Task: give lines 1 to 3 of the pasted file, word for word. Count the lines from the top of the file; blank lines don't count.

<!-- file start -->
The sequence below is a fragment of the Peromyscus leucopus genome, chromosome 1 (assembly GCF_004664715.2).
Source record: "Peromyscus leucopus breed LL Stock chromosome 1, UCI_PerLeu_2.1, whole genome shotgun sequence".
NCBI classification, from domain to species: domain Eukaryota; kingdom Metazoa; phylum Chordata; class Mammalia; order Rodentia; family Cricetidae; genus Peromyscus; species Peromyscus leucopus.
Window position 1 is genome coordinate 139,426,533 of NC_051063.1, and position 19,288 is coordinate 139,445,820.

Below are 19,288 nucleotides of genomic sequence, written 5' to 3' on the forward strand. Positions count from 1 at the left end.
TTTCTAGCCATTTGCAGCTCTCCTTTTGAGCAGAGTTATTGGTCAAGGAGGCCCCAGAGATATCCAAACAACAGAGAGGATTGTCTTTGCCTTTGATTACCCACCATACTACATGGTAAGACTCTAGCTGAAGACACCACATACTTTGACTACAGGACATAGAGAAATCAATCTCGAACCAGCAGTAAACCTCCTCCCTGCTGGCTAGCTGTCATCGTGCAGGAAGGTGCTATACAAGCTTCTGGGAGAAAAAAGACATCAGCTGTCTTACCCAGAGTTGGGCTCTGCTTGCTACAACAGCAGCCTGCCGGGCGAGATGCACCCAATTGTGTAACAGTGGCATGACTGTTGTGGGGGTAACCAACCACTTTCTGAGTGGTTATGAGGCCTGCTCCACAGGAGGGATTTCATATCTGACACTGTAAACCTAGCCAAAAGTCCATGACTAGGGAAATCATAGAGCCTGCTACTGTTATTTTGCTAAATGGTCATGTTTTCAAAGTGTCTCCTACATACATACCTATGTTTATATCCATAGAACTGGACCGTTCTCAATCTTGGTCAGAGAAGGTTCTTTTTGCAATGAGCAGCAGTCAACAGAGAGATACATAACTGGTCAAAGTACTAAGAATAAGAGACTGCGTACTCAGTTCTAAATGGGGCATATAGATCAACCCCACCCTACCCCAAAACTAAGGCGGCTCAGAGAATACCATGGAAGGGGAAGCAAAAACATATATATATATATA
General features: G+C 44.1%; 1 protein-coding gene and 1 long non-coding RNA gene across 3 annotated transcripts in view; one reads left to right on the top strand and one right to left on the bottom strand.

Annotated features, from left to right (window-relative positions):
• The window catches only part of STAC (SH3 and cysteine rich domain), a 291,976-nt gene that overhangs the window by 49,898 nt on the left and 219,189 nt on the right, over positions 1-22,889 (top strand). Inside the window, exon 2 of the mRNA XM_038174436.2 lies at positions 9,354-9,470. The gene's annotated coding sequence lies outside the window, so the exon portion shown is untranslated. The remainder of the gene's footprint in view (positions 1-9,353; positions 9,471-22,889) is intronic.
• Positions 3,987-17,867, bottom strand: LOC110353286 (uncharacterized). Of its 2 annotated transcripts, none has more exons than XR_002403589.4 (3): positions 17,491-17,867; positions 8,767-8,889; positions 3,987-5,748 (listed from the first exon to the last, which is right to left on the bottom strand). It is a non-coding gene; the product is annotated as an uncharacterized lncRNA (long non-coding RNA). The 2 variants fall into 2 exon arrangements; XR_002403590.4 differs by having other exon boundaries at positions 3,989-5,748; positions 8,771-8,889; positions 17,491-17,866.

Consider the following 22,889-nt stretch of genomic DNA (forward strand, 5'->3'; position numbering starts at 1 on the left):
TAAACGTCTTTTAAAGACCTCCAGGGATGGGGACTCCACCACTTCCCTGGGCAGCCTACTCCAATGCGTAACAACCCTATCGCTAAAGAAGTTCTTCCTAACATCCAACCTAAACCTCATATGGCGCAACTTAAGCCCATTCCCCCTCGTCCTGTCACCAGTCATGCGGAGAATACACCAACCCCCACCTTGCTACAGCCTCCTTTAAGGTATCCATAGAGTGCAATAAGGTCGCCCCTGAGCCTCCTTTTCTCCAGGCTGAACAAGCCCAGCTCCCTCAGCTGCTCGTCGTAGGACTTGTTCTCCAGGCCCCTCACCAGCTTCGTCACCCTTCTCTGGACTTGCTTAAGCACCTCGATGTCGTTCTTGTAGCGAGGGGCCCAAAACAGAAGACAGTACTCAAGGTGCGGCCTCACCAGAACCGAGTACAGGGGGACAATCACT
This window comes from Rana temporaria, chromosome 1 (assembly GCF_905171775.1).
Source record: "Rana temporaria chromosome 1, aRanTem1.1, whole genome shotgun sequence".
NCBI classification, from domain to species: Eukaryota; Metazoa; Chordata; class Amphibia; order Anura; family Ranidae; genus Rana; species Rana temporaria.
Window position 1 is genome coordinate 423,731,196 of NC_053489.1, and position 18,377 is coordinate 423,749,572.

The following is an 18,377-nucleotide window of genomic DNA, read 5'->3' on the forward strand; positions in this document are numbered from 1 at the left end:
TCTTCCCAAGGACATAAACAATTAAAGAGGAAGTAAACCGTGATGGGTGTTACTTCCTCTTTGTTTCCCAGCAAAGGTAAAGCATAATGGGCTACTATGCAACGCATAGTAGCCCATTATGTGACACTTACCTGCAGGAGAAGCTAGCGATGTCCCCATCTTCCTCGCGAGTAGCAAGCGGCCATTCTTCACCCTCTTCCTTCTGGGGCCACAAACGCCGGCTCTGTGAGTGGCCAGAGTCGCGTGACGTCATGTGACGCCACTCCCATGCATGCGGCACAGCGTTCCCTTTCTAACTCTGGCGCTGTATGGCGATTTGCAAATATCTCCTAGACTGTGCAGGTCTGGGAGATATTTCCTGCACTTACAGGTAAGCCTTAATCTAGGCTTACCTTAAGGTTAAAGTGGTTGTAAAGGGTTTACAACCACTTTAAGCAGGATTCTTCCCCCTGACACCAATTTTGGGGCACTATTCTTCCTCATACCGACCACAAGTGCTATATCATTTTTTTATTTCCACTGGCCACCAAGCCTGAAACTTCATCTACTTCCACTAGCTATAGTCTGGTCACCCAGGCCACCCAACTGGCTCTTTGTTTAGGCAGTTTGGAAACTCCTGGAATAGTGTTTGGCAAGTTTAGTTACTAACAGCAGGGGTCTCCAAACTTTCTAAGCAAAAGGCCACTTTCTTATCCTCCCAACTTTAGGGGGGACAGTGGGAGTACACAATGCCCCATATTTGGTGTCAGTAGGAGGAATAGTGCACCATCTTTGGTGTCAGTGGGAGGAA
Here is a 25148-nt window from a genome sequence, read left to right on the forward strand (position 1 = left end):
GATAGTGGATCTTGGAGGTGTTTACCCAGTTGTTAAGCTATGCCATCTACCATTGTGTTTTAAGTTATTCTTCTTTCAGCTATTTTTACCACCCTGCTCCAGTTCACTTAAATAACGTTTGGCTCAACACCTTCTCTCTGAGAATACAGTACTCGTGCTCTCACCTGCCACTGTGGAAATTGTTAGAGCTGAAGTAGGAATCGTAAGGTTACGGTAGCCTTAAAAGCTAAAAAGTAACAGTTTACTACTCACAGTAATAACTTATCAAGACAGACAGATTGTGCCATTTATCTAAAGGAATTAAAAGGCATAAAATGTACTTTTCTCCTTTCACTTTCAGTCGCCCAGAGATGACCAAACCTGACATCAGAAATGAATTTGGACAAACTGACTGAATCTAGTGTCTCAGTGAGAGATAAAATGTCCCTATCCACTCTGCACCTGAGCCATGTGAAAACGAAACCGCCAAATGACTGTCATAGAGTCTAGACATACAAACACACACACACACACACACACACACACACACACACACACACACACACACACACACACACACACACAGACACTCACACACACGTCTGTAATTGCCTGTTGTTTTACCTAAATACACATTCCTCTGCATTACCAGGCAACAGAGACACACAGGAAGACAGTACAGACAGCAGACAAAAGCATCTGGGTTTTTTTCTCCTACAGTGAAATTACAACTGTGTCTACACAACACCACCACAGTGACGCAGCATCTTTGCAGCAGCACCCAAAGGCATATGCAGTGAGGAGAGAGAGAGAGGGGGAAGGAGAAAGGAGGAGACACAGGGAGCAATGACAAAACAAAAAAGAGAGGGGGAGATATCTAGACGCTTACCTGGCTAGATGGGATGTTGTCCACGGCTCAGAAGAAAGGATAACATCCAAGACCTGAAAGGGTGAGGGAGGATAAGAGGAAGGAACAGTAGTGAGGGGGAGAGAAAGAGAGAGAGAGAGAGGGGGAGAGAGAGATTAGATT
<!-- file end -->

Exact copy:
The sequence below is a fragment of the Peromyscus leucopus genome, chromosome 1 (assembly GCF_004664715.2).
Source record: "Peromyscus leucopus breed LL Stock chromosome 1, UCI_PerLeu_2.1, whole genome shotgun sequence".
NCBI classification, from domain to species: domain Eukaryota; kingdom Metazoa; phylum Chordata; class Mammalia; order Rodentia; family Cricetidae; genus Peromyscus; species Peromyscus leucopus.